I don’t really know how to address this article about my Yoga Teacher Trainer. I had been made aware in general terms of some of the accusations against him in the last year, and have been slowly coming to terms with this. If you download the print version of this publication, you can read more of his self defence in his own words, which may do more harm than good in terms of public perception but certainly seem like an accurate reflection of his experience.
I’m glad to see that he has incorporated consent cards into his teaching, although, as many of the people interviewed say, it may be too little too late.
The difficult part for me is trying to figure out why I was so attracted to his style of teaching in the first place, and what lessons I can take from this. I stopped taking classes as soon as I heard about the allegations about him, but more importantly, I need to rethink what yoga classes should be. I am so grateful the studio here for helping me process and develop my understanding of adjustments this last year. The workshops and discussions we’ve had have been transformative in the way I see the role of a yoga teacher. That, along with the Yoga and Movement Research Community that Diane Bruni runs, have set me down a path towards a radical change in how I teach.
The other side of this, though, is great sympathy for everyone involved. The people who were hurt at Bhava, as well as for Peter. This #MeToomovement is so important for our society. We need to come to terms with the harm and abuse that happens so regularly, and understand how our silence and acceptance makes us all complicit in that harm. It is time to truly learn how to practice Ahimsa, on and off the mat.
Words cannot express how excited I am to be able to offer these at our old yoga home, The Breathing Room. If you are in Egypt on the 24th or 25th of January, I hope you will consider joining us!
“Seek in the heart the source of evil and expunge it. It lives fruitfully in the heart of
the devoted disciple as well as in the heart of the [person] of desire. Only the strong can kill it out. The weak must wait for its growth, its fruition, its death. And it is a plant that lives and increases throughout the ages. It flowers when the [disciple] has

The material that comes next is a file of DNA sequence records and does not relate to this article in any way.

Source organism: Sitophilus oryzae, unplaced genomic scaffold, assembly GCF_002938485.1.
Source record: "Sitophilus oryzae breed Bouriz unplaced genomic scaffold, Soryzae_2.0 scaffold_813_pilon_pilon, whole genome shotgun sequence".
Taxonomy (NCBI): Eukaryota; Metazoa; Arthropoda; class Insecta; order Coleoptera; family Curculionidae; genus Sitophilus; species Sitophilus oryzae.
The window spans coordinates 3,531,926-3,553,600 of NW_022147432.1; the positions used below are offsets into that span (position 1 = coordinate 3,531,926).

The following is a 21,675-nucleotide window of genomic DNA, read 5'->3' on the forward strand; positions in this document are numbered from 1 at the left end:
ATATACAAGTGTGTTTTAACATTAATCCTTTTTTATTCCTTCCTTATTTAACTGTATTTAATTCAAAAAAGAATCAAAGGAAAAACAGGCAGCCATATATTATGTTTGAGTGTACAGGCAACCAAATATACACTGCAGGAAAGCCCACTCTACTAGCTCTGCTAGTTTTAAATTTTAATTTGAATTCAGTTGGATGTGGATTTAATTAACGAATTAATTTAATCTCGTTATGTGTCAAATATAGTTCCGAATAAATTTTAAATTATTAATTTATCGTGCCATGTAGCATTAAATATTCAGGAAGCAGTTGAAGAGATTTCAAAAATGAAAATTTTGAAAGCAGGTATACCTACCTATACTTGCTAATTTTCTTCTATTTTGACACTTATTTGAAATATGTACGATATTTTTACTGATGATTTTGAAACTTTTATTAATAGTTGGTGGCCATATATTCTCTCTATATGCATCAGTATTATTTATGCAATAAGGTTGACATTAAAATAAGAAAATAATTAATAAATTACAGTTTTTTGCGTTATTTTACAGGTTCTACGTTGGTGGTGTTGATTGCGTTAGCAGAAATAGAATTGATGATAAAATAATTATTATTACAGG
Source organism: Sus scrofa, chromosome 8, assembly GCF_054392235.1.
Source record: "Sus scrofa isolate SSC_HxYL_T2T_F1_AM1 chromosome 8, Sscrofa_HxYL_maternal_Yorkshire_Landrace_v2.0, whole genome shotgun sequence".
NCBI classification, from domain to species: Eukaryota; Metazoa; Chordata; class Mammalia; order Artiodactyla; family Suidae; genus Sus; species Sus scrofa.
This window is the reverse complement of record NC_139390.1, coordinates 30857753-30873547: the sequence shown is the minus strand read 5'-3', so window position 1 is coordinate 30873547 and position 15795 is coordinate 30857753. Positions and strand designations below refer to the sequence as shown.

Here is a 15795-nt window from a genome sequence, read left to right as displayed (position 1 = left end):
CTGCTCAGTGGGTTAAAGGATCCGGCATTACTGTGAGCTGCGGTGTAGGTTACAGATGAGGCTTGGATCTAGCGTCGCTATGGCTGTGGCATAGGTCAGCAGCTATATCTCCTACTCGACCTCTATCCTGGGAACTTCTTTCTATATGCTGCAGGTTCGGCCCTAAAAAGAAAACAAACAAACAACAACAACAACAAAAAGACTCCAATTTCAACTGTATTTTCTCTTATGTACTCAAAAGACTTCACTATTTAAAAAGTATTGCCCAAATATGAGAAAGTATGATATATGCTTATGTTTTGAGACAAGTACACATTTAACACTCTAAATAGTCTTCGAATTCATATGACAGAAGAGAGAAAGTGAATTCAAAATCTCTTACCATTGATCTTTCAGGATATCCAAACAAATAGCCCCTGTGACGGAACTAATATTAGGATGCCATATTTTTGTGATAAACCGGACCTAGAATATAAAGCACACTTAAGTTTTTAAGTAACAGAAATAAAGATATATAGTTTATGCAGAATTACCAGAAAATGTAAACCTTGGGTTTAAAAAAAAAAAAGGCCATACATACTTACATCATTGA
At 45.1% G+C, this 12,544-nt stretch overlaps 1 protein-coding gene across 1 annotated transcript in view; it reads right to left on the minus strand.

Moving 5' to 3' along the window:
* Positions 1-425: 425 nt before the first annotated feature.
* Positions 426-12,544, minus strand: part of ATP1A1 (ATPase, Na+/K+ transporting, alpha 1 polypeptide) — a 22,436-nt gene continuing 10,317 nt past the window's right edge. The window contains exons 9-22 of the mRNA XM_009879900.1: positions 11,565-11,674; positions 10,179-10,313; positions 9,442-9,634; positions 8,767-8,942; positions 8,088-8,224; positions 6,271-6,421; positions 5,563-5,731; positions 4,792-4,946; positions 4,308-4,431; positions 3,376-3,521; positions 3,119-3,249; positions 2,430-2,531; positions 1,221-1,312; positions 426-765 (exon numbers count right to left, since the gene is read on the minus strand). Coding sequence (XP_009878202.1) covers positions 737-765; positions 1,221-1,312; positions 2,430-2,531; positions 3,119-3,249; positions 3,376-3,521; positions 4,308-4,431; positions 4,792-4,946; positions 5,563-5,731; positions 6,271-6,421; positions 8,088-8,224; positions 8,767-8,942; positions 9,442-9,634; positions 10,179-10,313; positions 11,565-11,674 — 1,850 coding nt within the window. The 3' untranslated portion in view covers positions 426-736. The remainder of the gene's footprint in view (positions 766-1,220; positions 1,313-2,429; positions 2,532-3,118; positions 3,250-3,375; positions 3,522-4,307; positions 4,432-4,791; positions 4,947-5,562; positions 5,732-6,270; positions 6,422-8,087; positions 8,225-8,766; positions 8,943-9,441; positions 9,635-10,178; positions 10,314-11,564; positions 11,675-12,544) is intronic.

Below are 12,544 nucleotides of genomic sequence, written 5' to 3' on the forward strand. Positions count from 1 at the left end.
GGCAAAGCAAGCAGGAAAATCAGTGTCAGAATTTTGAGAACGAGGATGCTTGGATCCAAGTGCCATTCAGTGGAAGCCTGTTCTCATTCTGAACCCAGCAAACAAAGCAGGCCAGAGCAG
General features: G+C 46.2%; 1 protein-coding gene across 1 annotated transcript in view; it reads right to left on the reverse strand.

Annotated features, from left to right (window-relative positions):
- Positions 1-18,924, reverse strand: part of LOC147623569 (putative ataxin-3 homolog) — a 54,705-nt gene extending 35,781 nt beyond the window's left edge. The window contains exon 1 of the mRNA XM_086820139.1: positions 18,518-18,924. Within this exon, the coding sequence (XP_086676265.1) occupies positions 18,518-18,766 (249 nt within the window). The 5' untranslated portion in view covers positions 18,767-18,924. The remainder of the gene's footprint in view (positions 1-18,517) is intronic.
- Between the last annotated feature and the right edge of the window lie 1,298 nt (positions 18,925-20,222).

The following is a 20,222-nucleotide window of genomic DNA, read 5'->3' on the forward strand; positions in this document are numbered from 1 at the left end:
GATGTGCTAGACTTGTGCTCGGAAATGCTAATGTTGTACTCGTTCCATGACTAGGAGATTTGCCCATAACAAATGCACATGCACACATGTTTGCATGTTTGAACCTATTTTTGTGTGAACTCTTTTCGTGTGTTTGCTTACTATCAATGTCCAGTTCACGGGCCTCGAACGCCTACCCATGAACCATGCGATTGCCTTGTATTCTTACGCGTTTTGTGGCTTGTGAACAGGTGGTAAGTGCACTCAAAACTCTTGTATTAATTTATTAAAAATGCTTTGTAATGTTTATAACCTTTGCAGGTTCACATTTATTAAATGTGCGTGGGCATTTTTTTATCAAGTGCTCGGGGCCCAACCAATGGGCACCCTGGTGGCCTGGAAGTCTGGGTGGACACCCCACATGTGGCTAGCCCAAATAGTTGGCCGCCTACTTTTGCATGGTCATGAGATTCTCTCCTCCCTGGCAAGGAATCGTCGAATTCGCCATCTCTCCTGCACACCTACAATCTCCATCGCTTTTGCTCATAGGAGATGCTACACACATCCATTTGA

accumulated unto himself innumerable existences. [Those] who will enter upon the path of power must tear this thing out of his heart. And then the heart will bleed, and the whole life of the [person] seems to be utterly dissolved. This ordeal must be endured; it may come at the first step of the perilous ladder which leads to the path of life; it may not come until the last. But, O disciple, remember that it has to be endured, and fasten the energies of your soul upon the task. Live neither in the present nor the future, but in the Eternal. This giant weed cannot flower there; this blot upon
existence is wiped out by the very atmosphere of eternal thought.”
There is evil at the root of all human endeavor. No one is exempt. The latest airing of Patabhis Jois’ violence toward his female students is not news, but it brings to mind the question of what do we do with a practice which is a product of history. If history is, indeed, a nightmare, then the path to awakening must lie through truth telling. Perhaps all that we hold dear will seem to dissolve, but it must be torn out by the root.